the ice was smooth, the sky was blue, down the lake the nine skaters flew. after six weeks of (less than great) skating ice at home, i felt like somebody had let me out of jail. it was glorious out there, the best ice of my season. free bird was playing in my head.
approaching fish bladder island was a large pressure crack impeding our way north. i skated towards the island to get around the crack, and once through spotted open water off the southwest end of the island. i skated east, found an amazing stretch of #10 ice, and jumped on it without much thought and a lot of energy. Ten strides into it i heard a creak and two strides later i was in the cold soup.
i went completely under but my poles stayed on the ice. i re-surfaced and remembered reading an article about always climbing out of the ice in the direction you came from as eventually you will hit ice strong enough to hold you. so i made like esther williams and spun around.
my goggles had been knocked almost off. i looped them on my arm and tried to climb back up on the ice. it broke beneath me. so i pulled my picks apart, put my hands on the ice and kicked with my feet until my upper body was on the ice. then i used the picks to pull me up on the ice without kicking my feet, which would have broken the ice.
i then slithered and crawled to a point where i thought it safe to stand up and skate. fortunately we were up wind and it was about 30 degrees. i was wearing nothing but neoprene, fleece, and wool beneath my gore-tex, so as i skated in all the water drained into my boots and mittens.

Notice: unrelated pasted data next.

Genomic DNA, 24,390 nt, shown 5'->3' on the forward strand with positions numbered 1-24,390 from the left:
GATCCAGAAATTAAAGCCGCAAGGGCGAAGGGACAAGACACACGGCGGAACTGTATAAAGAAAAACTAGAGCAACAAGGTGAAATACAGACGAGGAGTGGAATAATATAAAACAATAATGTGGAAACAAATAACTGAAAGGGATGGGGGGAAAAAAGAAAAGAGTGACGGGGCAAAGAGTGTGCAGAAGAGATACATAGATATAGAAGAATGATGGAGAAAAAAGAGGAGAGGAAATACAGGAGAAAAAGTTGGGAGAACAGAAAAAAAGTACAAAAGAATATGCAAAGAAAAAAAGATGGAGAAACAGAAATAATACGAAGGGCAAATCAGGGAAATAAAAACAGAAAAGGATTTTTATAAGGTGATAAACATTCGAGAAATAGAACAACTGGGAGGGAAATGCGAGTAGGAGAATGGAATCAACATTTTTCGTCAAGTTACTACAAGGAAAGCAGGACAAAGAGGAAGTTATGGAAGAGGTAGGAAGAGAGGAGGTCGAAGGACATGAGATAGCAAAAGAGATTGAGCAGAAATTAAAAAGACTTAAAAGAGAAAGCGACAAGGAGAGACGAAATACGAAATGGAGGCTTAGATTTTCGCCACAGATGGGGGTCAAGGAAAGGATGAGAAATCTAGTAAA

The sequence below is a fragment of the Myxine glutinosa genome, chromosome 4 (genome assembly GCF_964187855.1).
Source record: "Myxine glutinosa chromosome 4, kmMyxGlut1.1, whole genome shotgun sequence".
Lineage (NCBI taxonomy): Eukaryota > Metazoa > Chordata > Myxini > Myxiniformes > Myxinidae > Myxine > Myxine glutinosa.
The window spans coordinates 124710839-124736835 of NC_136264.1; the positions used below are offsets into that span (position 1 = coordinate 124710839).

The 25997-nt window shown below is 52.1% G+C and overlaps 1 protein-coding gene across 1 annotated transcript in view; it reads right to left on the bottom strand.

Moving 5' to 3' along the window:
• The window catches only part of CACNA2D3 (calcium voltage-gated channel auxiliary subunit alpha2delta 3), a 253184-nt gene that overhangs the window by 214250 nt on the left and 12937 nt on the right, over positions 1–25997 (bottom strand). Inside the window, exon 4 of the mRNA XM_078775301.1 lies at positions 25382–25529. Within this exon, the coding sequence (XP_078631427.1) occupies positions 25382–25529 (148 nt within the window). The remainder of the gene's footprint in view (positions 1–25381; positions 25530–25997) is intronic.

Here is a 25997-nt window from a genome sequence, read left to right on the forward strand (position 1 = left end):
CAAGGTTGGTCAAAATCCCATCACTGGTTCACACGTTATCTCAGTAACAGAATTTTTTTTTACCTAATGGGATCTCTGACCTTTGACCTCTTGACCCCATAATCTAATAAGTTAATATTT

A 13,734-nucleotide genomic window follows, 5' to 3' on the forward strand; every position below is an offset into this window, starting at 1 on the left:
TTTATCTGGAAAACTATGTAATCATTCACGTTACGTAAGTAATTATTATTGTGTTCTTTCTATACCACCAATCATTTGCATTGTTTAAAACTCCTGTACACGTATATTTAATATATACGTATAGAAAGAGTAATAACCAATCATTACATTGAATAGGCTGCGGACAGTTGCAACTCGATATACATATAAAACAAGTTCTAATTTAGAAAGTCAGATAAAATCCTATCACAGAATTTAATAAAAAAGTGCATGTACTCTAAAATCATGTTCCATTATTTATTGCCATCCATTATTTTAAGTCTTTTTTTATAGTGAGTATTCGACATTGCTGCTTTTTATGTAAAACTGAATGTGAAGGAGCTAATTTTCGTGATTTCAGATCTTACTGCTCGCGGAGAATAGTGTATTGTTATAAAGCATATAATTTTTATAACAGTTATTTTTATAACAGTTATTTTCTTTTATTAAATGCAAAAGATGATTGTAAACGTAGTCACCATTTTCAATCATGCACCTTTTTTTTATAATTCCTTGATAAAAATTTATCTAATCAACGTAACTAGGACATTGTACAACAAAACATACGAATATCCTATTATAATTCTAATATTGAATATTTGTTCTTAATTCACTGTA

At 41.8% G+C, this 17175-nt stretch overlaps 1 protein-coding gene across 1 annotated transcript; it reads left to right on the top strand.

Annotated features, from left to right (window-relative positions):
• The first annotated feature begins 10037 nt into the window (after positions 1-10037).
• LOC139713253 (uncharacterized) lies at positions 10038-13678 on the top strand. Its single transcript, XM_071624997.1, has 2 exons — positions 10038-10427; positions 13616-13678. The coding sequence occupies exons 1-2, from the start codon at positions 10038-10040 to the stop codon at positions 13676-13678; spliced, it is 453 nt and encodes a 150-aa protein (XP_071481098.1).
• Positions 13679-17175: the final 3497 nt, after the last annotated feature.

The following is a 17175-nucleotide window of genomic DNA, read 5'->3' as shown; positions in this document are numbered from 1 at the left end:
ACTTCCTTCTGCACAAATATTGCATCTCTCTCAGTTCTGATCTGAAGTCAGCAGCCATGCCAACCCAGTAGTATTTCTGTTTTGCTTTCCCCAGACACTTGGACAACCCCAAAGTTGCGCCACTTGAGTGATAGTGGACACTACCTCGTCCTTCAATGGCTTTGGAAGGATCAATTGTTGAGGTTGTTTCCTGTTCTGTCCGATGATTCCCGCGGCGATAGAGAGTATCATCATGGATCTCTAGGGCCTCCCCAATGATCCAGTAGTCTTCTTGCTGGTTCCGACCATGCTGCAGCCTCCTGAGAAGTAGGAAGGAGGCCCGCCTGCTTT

once on shore my friends took charge and ten minutes later i was in a warm house in dry clothes. ate some chili and drank a bit of vino to get the system running again. mucho gracias, deb and jay
i was lucky in many ways. didn't lose any equipment, only suffered a fat lip when my chin hit the ice, and was wearing the right clothing. the goggles did save me from facial cuts, and i can't say enough swell things about the picks phelps made for me so many years ago. i also couldn't ask for better companions on the ice, and am sorry for any distress i caused you. now i know what the kid who got sick at the birthday party felt like.
it's weird going from on top of the world to the bottom of a cold cold lake in a flash of a second. i could have been more cautious, but that's pretty much the on-going story of this crash'n burn life i have been living since learning to walk. somebody said it was like vince jumped into my body, but there's a bit of vince in all of us who love black ice.
now, let's get back out there and practice safe skating, and keep your goggles on...

 A follow up comment from Chris on clothes: